A screen capture of the “friend” invitation I received only a day after my report on men in getting scammed online.

RICO’S JOURNAL – It was only the day before that I did a report on “Men In Costa Rica Being Targeted In Facebook Blackmail Sex Scam” that I get an invitation to be friends with a couple of hot and sexy women.

As far back as I can remember this if the first time I ever got such an enticing invitation. Yes, I have received invitations that from their profiles are single women, but none as direct as this.

Is it part of a the scam I reported on? Maybe.Perhaps.

As with any other request for “friends” on Facebook, I click on the link to learn more about who is asking and their connections to others I am friends with.

If the request is genuine and from someone who can add to my online experience, I click on “confirm”.

However, such as in this case, my response and so should yours be, is: “Delete (friend) request” and “Mark as spam”.

You won’t regret it.

The online world is as safe a place as the real world. At least in my world. Would you immediately strike up a friendship with anyone calling on your door? So, why would you online?

Using common sense is important when surfing the Internet, clicking on links, making connections on the social media.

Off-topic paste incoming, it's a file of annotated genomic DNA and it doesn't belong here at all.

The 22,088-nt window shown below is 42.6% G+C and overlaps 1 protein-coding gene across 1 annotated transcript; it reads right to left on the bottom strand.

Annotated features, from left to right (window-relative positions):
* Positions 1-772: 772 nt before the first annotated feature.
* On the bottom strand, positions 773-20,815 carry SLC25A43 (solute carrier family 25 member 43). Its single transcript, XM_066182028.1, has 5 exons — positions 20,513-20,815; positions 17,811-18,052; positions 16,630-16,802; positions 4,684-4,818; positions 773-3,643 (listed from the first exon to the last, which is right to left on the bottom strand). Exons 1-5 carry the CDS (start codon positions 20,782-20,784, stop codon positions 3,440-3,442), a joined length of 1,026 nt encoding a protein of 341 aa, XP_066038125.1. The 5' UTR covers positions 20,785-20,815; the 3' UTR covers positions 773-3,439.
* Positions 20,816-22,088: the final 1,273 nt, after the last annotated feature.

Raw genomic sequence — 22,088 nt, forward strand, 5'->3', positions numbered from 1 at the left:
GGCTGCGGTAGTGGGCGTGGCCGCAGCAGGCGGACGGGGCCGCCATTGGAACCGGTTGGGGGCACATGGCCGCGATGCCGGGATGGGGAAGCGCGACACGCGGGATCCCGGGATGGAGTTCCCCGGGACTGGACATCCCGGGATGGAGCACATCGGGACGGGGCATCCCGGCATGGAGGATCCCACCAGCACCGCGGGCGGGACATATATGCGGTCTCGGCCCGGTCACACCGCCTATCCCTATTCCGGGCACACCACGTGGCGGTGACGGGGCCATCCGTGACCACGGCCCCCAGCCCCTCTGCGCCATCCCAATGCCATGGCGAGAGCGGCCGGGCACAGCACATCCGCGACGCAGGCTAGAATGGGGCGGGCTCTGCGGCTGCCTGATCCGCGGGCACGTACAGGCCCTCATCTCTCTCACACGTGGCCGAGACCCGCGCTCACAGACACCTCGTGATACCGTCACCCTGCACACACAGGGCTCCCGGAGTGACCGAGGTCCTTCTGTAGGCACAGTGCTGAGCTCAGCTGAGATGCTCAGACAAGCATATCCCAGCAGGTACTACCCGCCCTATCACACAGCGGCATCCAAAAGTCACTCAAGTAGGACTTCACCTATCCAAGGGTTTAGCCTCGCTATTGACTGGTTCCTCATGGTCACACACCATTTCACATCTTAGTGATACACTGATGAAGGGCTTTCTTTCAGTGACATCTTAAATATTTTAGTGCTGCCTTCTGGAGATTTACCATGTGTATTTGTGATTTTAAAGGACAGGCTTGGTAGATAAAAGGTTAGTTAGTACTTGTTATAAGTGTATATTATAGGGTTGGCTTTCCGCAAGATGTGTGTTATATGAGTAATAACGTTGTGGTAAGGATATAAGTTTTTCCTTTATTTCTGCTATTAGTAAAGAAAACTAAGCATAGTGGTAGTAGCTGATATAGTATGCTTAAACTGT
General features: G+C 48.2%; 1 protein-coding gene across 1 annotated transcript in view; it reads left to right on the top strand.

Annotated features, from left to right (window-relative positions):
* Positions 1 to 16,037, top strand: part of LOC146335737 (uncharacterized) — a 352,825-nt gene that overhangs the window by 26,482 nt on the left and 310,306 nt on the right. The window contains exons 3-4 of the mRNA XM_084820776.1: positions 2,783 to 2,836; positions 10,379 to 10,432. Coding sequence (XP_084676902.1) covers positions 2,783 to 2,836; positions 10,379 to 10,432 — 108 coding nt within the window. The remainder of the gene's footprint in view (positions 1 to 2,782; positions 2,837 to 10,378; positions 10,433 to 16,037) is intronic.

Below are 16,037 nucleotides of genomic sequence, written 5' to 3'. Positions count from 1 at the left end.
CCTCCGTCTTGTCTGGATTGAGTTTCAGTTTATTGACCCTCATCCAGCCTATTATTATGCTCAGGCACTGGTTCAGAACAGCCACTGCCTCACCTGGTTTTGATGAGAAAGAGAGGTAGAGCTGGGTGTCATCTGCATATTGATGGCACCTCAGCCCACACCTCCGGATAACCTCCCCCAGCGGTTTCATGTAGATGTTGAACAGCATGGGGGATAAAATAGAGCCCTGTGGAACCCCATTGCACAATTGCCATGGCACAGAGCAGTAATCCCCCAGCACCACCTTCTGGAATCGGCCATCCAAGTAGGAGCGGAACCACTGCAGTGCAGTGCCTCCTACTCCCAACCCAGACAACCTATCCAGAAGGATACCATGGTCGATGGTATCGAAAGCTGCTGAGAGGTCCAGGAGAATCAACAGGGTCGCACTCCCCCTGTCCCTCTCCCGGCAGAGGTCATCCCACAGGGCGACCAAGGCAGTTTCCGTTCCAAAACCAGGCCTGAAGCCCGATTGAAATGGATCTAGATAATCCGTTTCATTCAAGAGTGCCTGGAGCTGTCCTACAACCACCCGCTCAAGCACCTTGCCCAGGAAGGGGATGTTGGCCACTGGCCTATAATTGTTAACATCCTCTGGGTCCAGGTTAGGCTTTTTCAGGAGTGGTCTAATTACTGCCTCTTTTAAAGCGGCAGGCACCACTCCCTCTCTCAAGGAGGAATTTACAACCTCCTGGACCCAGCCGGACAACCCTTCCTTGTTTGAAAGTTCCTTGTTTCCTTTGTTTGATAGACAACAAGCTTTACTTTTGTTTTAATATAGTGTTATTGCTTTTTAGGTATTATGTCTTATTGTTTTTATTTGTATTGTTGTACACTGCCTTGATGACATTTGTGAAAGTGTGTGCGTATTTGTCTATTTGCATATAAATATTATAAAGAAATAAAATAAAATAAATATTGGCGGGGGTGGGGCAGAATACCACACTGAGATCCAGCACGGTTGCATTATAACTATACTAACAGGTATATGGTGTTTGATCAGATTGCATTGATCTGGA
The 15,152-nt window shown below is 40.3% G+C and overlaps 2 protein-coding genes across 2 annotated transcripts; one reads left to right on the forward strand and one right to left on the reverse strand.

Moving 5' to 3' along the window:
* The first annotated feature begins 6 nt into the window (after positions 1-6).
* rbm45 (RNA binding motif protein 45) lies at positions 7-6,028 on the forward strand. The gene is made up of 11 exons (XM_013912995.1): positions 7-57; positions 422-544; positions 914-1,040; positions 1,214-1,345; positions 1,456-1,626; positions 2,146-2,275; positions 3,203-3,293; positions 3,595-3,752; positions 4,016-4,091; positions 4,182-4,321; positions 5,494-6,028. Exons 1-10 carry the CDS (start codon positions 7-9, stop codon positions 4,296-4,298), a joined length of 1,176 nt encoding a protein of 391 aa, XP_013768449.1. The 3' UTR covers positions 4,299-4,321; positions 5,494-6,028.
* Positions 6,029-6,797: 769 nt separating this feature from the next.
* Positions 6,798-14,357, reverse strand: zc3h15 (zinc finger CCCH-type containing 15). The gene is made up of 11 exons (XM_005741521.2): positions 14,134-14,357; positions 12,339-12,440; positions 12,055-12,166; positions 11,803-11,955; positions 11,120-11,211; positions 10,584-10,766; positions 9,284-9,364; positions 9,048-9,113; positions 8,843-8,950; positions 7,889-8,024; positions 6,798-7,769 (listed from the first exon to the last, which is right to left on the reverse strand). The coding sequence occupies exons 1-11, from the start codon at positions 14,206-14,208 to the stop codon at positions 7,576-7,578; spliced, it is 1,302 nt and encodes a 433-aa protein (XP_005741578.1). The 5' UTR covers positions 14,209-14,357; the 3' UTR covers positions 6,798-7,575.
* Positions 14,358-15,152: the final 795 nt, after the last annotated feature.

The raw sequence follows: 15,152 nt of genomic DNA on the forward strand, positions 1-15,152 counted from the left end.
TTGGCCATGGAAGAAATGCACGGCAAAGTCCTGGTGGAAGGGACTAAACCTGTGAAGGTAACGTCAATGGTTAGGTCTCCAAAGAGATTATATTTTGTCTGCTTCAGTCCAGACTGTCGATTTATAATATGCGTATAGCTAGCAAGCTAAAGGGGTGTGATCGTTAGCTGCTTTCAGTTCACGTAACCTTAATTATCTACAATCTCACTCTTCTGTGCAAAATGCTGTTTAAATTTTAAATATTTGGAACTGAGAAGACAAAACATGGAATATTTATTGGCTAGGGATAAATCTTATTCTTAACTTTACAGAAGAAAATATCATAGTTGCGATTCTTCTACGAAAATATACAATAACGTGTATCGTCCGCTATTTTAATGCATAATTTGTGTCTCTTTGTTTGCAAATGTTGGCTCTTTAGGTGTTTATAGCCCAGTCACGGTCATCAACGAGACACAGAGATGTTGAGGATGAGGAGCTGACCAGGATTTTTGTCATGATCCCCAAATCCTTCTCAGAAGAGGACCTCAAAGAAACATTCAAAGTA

A few years ago, as a social experiment, I created several fake Facebook profiles. I then clicked on this and that and the other and within days I had several dozen friends. My intent was not to scam or embarrass anyone, rather to prove the point as to how desperate some people are needing to make a connection.

During that time the number of “likes” a website got was all the rage. I recall looking at various website (all gone now) offering thousands of Facebook likes for a fee. Some were cheap, others not so much. I chose not. Facebook caught on. Nothing happened.

What is the point of all this? Just be careful out there. Trust your instincts, don’t be ready to buy into something just because it is offered or requested of you. Learn to choose your “friends” on Facebook, as you do in real life. Don’t believe those offers that you know well they are too good to be true or expire tonight or never to be repeated.

Don’t FOMO?

Article first appeared on Rico's Journal. Republished here with permission.

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